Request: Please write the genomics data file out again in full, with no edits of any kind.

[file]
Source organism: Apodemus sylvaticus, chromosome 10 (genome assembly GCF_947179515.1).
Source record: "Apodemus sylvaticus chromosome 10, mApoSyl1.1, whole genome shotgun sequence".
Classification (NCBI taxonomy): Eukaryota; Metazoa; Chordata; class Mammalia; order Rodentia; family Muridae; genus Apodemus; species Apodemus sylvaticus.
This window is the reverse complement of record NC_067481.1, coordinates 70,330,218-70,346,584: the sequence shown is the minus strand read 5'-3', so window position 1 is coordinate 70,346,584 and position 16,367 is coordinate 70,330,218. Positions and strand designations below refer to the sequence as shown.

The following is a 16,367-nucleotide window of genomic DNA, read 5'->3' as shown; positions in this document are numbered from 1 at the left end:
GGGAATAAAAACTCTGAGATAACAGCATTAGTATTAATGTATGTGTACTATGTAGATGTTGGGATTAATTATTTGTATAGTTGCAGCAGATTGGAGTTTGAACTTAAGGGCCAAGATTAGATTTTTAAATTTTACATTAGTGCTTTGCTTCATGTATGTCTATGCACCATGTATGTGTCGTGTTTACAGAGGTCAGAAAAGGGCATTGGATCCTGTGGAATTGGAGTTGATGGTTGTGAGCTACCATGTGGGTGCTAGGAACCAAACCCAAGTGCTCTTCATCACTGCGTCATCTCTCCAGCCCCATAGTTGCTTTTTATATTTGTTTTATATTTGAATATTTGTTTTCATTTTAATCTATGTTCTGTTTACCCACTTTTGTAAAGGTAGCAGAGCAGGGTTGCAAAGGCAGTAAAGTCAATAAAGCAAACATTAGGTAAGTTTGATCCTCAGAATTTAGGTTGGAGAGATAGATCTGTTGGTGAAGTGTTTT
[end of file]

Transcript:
Source organism: Apodemus sylvaticus, chromosome 10 (genome assembly GCF_947179515.1).
Source record: "Apodemus sylvaticus chromosome 10, mApoSyl1.1, whole genome shotgun sequence".
Classification (NCBI taxonomy): Eukaryota; Metazoa; Chordata; class Mammalia; order Rodentia; family Muridae; genus Apodemus; species Apodemus sylvaticus.
This window is the reverse complement of record NC_067481.1, coordinates 70,330,218-70,346,584: the sequence shown is the minus strand read 5'-3', so window position 1 is coordinate 70,346,584 and position 16,367 is coordinate 70,330,218. Positions and strand designations below refer to the sequence as shown.

The following is a 16,367-nucleotide window of genomic DNA, read 5'->3' as shown; positions in this document are numbered from 1 at the left end:
GGGAATAAAAACTCTGAGATAACAGCATTAGTATTAATGTATGTGTACTATGTAGATGTTGGGATTAATTATTTGTATAGTTGCAGCAGATTGGAGTTTGAACTTAAGGGCCAAGATTAGATTTTTAAATTTTACATTAGTGCTTTGCTTCATGTATGTCTATGCACCATGTATGTGTCGTGTTTACAGAGGTCAGAAAAGGGCATTGGATCCTGTGGAATTGGAGTTGATGGTTGTGAGCTACCATGTGGGTGCTAGGAACCAAACCCAAGTGCTCTTCATCACTGCGTCATCTCTCCAGCCCCATAGTTGCTTTTTATATTTGTTTTATATTTGAATATTTGTTTTCATTTTAATCTATGTTCTGTTTACCCACTTTTGTAAAGGTAGCAGAGCAGGGTTGCAAAGGCAGTAAAGTCAATAAAGCAAACATTAGGTAAGTTTGATCCTCAGAATTTAGGTTGGAGAGATAGATCTGTTGGTGAAGTGTTTT